In another life, Belfast born Shirley Thompson would probably be a mogul in the entertainment industry.
Born into a musical family, Thompson grew up surrounded by names like Van Morrison and Rory gallagher. As the main financial backers of Radio Caroline, Thompson’s father and uncle helped bring pop to the UK airwaves. But music didn’t hold much of an attraction for Thompson, who instead took to the skies for a career in aviation, escorting the rich and famous around the world in private jets.
All this glamour is a world away from Thompson’s new world of ultra distance running. Now when Thompson jets off to some far-flung location, it is no longer at the behest of rock stars or minor Royals, but to take part in one of her jungle marathons or for one of her eco-tourism ventures.
Not a woman to do things by halves, Thompson took on the gruelling Marathon des Sables just seven months after taking up running. The 250km track across the Sahara Desert is not a challenge to be taken lightly, as the rookie runner quickly discovered: “I had hideous blisters and on the last two days I only managed to stand once the morphine based painkillers from the medics kicked in!”
But Thompson dragged herself to the finish, when plenty of runners didn’t: “I felt very proud of myself. I had never slept in a tent before, and I arrived with far too much kit, all the wrong things, and enough toiletries and cosmetics to sink a ship.”
But the Sahara experience cemented Thompson’s passion for running (“It was a life changing experience”), and she returned the following year, only to be pulled from the course by medics after completing just 8km in 6 hours – much of it on all fours while suffering a chest infection. From there, more races and greater distances followed.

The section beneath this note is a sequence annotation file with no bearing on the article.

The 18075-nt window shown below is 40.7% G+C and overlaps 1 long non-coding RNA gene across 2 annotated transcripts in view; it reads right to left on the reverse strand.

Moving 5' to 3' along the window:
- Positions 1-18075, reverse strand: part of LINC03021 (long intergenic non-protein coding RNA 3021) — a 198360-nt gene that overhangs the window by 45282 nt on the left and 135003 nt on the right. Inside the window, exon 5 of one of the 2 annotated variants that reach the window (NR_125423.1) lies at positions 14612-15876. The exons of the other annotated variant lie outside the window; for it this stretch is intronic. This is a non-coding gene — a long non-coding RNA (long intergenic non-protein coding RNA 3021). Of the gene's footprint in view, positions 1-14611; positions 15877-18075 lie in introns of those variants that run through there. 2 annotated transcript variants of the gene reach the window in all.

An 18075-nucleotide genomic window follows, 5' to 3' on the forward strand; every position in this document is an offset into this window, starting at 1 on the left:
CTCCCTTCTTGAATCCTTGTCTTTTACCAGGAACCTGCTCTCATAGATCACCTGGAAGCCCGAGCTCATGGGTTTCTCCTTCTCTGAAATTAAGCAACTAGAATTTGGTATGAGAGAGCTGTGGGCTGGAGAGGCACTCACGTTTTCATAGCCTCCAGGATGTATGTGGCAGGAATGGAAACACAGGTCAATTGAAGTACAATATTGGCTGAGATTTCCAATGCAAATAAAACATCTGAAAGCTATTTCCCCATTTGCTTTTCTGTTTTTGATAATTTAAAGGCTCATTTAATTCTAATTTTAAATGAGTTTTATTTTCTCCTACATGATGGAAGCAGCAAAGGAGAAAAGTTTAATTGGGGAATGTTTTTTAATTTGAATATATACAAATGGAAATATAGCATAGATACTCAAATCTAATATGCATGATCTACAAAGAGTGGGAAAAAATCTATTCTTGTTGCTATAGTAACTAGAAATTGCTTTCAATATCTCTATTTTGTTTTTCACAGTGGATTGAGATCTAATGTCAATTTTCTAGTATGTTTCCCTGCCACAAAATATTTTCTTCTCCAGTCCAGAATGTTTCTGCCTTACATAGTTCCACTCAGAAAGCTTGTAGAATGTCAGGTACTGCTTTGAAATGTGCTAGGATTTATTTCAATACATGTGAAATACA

TheTrans 333 (333km non-stop across the Sahara), the Guardarun (six days across the Guadeloupe archipelago), the Verdon Trail in France and the Yukon Arctic Ultra, complete with more near-death experiences.
“I adored the concept of keeping going when I had the energy, as I often found at stage races I had fuel in the tank to keep on running.”
Thompson has now completely abandoned the world of private aviation (although true to the daring Thompson spirit, she does have a pilot’s license), and instead focuses her energies entirely on running, and organising races – in particular the UVU Jungle Marathon, which is one of the world’s most demanding ultra marathons and takes place in the heart of the Brazilian Amazon – so that others can enjoy the experience.
Her running focus has now changed too:
“Now I run where and when I want, not watching a clock. I like to go off and do my own ultra distance runs. There is nothing more exhilarating than waking up to blue skies and a warm day and setting off wherever your legs take you.”
Thompson’s professional life has changed too, focussing on organising educational expeditions in the Jungle and eco tourism. When preparing one of her jungle races, the work starts about five months beforehand, getting the necessary local permissions to hold the event –an endurance event all of its own. This is followed by trail clearance two months before the race.
Thompson plans the route, and the trails are marked with biodegradable tape. She is involved in the entire process, and covers each kilometre of the trail herself every year, often twice, before any of the other runners have even arrived. The logistics are incredible, requiring 220 staff for around 70 runners.
She is currently working on a new race in partnership with another race director, an exciting new destination that will launch later this year. She is also preparing for a second jungle marathon in Vietnam in 2013 as well as another jungle-based adventure in Brazil at the end of the year.
But “Jungle” Shirley still has some colder climes in her sights: “I have yet to finish a cold weather race and that bugs me. This year I am going to have another try at the Antarctic Ice marathon. I had all the wrong type of kit the last time I attempted a cold weather race. I am convinced that the new UVU cold weather gear will keep me alive!”